Patrick Rue, who gave up a career in litigation to pursue his brewing dreams, is changing the way Americans look at sour beers.

In this craft beer-soaked culture, asking a brewer why they got started usually results in one of these two responses: “I started at home” or “I hated my day job.”

Patrick Rue’s wife just wanted him to stop complaining.

During his first year of law school at Chapman University in Orange County, California, Rue could see the writing on the dry erase board. “My wife [Rachel] said, ‘I think you could really use a hobby.’ She wanted me to talk about something else, basically,” Rue says with a laugh.

In addition to making his wife happy, Rue didn’t suffer from career delusions. He wasn’t—no closing argument necessary—a very good lawyer. After failing the bar exam, Rue faced reality. “It was pretty easy to make that decision,” he says. “I was either going to become a pretty crummy lawyer or maybe a decently good brewer.”

There are only 11 Master Cicerones in the world. Rue is one of them. He is also the head of The Bruery, a craft operation revered around the country. This past July, after a year’s worth of delays, he opened Bruery Terreux in Anaheim, a facility dedicated solely to farmhouse-style ales fermented with wild yeasts, as well as oak-aged sour ales.

The company’s beers are distributed in 28 states. They sell around 13,000 barrels a year—or 400,000 gallons—and have enough medals to make Michael Phelps blush.

At this year’s Great American Beer Festival, their Wineification II picked up a silver in the Experimental Beer category, while The Mischief won gold in the 70-beer field for American-Belgo-Style Ales. They also have five selections, the Jardinier, Frucht, Sour in the Rye, Les Ronces, and Confession, which have scored above 90 points from Wine Enthusiast. Also, Rue himself was recently named one of the publication’s “Tastemakers 40 under 40.”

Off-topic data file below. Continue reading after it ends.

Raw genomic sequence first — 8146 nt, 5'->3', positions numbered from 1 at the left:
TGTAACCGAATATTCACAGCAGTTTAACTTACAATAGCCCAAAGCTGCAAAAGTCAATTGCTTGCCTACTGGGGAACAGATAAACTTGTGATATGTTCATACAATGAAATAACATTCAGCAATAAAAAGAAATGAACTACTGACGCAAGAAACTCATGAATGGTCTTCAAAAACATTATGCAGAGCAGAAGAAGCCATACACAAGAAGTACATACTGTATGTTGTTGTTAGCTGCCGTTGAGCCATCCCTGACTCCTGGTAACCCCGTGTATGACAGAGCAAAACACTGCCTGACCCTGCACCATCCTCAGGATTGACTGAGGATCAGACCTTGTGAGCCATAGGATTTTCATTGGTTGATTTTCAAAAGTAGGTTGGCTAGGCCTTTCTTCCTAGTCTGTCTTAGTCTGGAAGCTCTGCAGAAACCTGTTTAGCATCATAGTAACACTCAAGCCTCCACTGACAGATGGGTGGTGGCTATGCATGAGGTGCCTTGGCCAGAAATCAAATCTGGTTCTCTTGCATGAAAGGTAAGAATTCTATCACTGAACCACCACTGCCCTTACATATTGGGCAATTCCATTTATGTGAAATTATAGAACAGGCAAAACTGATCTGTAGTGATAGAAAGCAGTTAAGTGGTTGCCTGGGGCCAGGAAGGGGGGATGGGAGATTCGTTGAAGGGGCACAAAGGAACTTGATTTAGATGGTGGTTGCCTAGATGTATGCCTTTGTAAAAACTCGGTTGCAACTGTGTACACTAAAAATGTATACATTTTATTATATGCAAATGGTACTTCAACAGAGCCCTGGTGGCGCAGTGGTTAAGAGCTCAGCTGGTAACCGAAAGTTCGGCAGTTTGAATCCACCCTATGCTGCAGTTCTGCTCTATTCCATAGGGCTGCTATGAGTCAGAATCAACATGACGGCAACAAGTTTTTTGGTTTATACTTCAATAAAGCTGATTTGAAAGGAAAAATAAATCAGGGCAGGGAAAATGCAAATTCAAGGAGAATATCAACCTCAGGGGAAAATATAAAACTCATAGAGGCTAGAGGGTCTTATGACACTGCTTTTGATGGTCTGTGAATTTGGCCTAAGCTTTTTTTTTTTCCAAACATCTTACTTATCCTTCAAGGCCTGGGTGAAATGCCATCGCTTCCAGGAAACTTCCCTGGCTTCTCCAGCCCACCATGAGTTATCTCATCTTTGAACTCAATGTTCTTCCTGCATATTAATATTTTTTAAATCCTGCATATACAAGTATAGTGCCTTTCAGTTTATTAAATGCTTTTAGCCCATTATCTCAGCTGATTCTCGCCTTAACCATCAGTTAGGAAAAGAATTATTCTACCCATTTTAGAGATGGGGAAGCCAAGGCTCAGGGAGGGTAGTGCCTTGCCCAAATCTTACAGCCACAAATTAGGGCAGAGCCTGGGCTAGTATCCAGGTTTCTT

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Plainly speaking, Rue turned out to be a pretty darn good brewer. His career trajectory, in line with an industry trend, is also pointing upward. As the American Homebrewers Association puts it in its article “6 Tips on How to Brew Sour Beers from the Mad Fermentationist,” sours have “risen to ‘holy grail’ status for many craft beer drinkers.” Given its unpredictably and the resources required, however, sour beer will likely never be the next IPA, but it is becoming a staple at festivals and on the shelves of specialty bottle shops everywhere. Rue is among the industry’s top minds in the field.

One of the reasons brewers like Rue fall in love with the style is its nuanced nature, comparable in many ways to wine making. Rue’s first experience with sours went poorly, but it opened his mind to the possibilities.


“Even though it was kind of a surprising experience it got me thinking: ‘Wow, beer can have acidity. Acidity can be part of the flavor profile with beer, kind of like it is with wine.’ And that drove me to find as many sour beers as I could and give them a shot,” he says.

Bruery Terreux was created out of necessity, really. While brewing batches of the tart beers he was famous for, some of the wild yeast and bacteria began to cross-contaminate other beers. He needed an additional barrel-aging and packaging facility to keep those two processes separate. “We had a few clean beers go sour,” he explains. “And also, we just weren’t able to grow anymore doing what we were doing.”